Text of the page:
When the museum was established, this set the ball rolling for the development of a collection of regional everyday objects and fine art. It reflects the museum’s broad thematic orientation and the low-threshold approach to collection adopted in its early years. Some items are of enormous cultural and historical significance, while others are mainly precious as documents of their time. Recording the museum’s regional attachment, the collection formed the basis for the development of the place where its mission is carried out.
Over its existence spanning more than a century, the museum collection has grown to over 6,000 items. It has been catalogued for further research and exhibitions, and is carefully conserved. The biggest single exhibit (and also one of the museum buildings) is Lochmann House. Other particularly prominent items include the Female Saint of Starnberg by Ignaz Günther from 1755, the Delphin (‘Dolphin’) dating back to 1835 (the last boat to have been preserved from the magnificent fleet of vessels owned by Bavarian dukes and kings), and a copy of the Great Map of Bavaria drawn up by Philipp Apian in 1563.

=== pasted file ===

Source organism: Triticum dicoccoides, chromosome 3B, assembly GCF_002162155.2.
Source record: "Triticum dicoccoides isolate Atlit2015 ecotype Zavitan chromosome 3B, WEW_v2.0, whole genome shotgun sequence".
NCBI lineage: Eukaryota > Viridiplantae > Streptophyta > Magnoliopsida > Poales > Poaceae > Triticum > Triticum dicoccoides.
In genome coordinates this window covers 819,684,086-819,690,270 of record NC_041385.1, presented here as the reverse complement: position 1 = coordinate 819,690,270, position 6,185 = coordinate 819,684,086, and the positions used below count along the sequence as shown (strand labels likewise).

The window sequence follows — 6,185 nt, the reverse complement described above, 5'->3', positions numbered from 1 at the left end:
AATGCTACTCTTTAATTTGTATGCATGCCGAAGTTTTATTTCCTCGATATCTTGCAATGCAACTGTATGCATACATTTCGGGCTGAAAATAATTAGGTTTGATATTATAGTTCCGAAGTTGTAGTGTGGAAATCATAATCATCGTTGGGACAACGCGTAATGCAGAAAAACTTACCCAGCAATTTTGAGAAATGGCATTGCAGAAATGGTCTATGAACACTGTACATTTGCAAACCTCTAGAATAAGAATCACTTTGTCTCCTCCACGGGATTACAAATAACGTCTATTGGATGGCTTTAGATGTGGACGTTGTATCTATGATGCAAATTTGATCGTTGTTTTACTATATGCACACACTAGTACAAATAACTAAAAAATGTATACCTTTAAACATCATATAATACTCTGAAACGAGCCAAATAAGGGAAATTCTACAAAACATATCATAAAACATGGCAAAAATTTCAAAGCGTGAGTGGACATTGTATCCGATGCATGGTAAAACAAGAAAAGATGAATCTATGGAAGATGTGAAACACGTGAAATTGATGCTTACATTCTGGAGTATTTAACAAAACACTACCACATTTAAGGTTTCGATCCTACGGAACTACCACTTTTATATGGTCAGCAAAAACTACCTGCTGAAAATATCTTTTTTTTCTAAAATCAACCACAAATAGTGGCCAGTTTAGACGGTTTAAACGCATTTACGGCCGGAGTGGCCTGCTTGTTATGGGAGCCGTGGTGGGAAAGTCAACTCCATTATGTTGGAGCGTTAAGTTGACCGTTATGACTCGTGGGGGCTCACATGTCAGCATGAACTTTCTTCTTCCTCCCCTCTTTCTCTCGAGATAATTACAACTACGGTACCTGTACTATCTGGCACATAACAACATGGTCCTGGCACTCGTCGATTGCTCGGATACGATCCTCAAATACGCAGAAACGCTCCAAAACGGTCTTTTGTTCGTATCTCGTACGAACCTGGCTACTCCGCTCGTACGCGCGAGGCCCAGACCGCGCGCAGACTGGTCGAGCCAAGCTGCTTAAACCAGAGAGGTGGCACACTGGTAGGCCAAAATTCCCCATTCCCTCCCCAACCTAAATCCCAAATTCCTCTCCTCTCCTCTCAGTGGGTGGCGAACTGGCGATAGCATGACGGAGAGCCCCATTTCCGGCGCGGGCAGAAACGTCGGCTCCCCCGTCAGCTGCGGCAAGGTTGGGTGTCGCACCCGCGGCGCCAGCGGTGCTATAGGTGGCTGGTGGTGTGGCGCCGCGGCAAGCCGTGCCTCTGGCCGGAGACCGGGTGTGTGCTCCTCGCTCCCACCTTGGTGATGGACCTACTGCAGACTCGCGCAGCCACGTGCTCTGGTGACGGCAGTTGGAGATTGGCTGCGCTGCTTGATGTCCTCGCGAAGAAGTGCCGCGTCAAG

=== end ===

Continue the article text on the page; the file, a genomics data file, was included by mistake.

The collection serves the museum as a basis to convey the present by referring to history. It’s a valuable resource for the collective memory of the region and enables a direct view of its social, cultural, political, artistic, and natural past. Selected items from the collection are on permanent display in the museum or shown to the public in exhibitions. The collection can also be accessed for research purposes by prior arrangement.
The museum considers its mission and responsibility to be the preservation of objects of particular regional significance for society as a whole.